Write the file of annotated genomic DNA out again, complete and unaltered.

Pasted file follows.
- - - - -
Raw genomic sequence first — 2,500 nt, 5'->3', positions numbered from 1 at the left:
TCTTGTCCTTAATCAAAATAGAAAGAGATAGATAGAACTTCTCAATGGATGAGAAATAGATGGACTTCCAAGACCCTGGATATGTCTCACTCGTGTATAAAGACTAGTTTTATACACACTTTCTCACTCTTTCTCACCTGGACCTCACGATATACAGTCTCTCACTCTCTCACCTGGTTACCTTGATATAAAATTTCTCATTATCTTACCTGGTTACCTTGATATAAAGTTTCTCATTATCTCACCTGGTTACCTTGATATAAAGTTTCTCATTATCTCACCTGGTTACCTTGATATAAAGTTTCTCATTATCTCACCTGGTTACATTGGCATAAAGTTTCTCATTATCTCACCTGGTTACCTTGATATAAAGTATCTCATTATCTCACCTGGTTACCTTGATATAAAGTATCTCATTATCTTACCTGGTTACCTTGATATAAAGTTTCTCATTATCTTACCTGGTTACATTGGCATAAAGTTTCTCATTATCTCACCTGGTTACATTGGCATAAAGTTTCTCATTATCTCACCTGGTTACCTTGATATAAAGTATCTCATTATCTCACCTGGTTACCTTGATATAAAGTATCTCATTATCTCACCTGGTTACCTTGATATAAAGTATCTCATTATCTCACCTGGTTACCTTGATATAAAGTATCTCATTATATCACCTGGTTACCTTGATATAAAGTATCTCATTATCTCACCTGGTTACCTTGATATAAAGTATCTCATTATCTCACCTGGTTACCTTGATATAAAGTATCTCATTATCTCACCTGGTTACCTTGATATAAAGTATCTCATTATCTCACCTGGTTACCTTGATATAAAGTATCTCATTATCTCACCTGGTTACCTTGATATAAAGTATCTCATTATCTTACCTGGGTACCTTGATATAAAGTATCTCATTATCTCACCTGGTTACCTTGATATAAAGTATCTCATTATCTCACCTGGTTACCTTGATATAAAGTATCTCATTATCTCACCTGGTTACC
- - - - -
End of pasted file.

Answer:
Raw genomic sequence first — 2,500 nt, 5'->3', positions numbered from 1 at the left:
TCTTGTCCTTAATCAAAATAGAAAGAGATAGATAGAACTTCTCAATGGATGAGAAATAGATGGACTTCCAAGACCCTGGATATGTCTCACTCGTGTATAAAGACTAGTTTTATACACACTTTCTCACTCTTTCTCACCTGGACCTCACGATATACAGTCTCTCACTCTCTCACCTGGTTACCTTGATATAAAATTTCTCATTATCTTACCTGGTTACCTTGATATAAAGTTTCTCATTATCTCACCTGGTTACCTTGATATAAAGTTTCTCATTATCTCACCTGGTTACCTTGATATAAAGTTTCTCATTATCTCACCTGGTTACATTGGCATAAAGTTTCTCATTATCTCACCTGGTTACCTTGATATAAAGTATCTCATTATCTCACCTGGTTACCTTGATATAAAGTATCTCATTATCTTACCTGGTTACCTTGATATAAAGTTTCTCATTATCTTACCTGGTTACATTGGCATAAAGTTTCTCATTATCTCACCTGGTTACATTGGCATAAAGTTTCTCATTATCTCACCTGGTTACCTTGATATAAAGTATCTCATTATCTCACCTGGTTACCTTGATATAAAGTATCTCATTATCTCACCTGGTTACCTTGATATAAAGTATCTCATTATCTCACCTGGTTACCTTGATATAAAGTATCTCATTATATCACCTGGTTACCTTGATATAAAGTATCTCATTATCTCACCTGGTTACCTTGATATAAAGTATCTCATTATCTCACCTGGTTACCTTGATATAAAGTATCTCATTATCTCACCTGGTTACCTTGATATAAAGTATCTCATTATCTCACCTGGTTACCTTGATATAAAGTATCTCATTATCTCACCTGGTTACCTTGATATAAAGTATCTCATTATCTTACCTGGGTACCTTGATATAAAGTATCTCATTATCTCACCTGGTTACCTTGATATAAAGTATCTCATTATCTCACCTGGTTACCTTGATATAAAGTATCTCATTATCTCACCTGGTTACC